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West Virginian: Don't Mess With Land and Water Fund

Some West Virginians, including local officials, say they are frustrated that Congress has failed to reauthorize a conservation fund with long-standing bipartisan support. Beth Little
Some West Virginians, including local officials, say they are frustrated that Congress has failed to reauthorize a conservation fund with long-standing bipartisan support. Beth Little
November 23, 2015

CHARLESTON, W. Va. - Congress' failure to reauthorize a popular land and water fund is drawing widespread scorn from West Virginians. Since 1965, the Land and Water Conservation Fund (LWCF) has taken money from offshore oil and gas royalties. It gives grants to protect and improve everything from Civil War battlefields and federal wilderness areas to state parks and city pools.

Fayette County Commissioner Matt Wender is frustrated Congress is failing to fund a program crucial to ongoing efforts to protect local tourism.

"If you were going down the Gauley River, as many, many people do in the fall, there is clear-cutting along the banks going up the sides of the gorge, and there are housing developments that go down to the river," says Wender. "The value of that asset needs to be protected and is at risk."

Part of the delay is a push by some in Congress to shift much of the money to other uses, they say need it more. Wender and others say that could gut the program.

Utah Republican Rob Bishop chairs a house subcommittee crucial to the LWCF. Bishop said he opposes the federal government buying up more land for parks and forests. He's backing a bill he describes as expanding the LWCF's scope. It could shift land-buying money to local governments and training for oil and gas workers.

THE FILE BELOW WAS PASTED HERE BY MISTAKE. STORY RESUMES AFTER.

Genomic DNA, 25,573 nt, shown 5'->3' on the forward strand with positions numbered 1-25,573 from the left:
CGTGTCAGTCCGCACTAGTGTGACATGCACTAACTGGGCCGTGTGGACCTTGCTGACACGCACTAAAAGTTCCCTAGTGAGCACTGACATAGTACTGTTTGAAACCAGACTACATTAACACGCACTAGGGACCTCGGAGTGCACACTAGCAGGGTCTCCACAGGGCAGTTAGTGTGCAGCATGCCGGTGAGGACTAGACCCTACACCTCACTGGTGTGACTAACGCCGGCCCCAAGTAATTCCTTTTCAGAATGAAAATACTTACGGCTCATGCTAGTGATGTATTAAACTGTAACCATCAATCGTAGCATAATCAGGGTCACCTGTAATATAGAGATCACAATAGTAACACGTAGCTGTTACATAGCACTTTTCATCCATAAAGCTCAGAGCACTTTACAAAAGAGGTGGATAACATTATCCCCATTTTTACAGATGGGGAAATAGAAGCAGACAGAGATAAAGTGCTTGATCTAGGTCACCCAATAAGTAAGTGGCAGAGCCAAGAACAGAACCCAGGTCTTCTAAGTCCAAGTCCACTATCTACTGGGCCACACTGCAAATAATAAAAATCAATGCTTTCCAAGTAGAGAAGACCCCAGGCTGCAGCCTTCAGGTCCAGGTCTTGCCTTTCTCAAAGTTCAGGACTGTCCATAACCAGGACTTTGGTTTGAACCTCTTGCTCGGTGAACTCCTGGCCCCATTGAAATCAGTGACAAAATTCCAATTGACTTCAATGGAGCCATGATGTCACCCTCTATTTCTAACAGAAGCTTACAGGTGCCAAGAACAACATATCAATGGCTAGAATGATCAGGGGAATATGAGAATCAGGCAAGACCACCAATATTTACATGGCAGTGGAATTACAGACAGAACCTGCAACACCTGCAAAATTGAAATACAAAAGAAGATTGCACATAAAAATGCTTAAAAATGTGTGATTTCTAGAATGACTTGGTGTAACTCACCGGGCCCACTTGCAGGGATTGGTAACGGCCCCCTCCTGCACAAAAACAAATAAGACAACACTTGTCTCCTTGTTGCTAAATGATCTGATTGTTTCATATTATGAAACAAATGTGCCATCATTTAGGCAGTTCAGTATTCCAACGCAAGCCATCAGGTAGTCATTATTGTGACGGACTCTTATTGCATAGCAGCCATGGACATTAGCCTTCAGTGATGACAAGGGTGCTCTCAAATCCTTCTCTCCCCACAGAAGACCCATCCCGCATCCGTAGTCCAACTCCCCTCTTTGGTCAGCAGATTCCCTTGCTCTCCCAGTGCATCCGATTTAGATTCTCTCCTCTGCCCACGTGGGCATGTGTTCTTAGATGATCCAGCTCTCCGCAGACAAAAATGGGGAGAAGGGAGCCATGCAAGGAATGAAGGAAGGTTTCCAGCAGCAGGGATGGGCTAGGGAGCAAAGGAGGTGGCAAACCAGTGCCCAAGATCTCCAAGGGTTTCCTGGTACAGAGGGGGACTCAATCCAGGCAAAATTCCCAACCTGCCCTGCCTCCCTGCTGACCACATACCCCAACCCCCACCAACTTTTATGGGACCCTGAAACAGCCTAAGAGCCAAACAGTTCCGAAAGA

Alan Rowsome, senior director of government relations for lands with The Wilderness Society, says they favor a bipartisan alternative that would permanently fund the LWCF to do what's long been popular in both parties. He says don't fix it if it ain't broke.

"In an incredibly polarized world where Congress isn't doing much, you see this bipartisan cooperation," says Rowsome. "And it shows you that this is a special issue, and one that shouldn't be caught up in the politics."

According to Wender, tourism is worth $60 million to Fayette County each year. He says the fund has helped them make an important and difficult economic transition.

"It became a significant part of our county and softened the blow of the loss of coal jobs," says Wender. "It's a part of our future that we've got to protect and develop further."

The last authorization for the fund expired at the end of September.

Dan Heyman, Public News Service - WV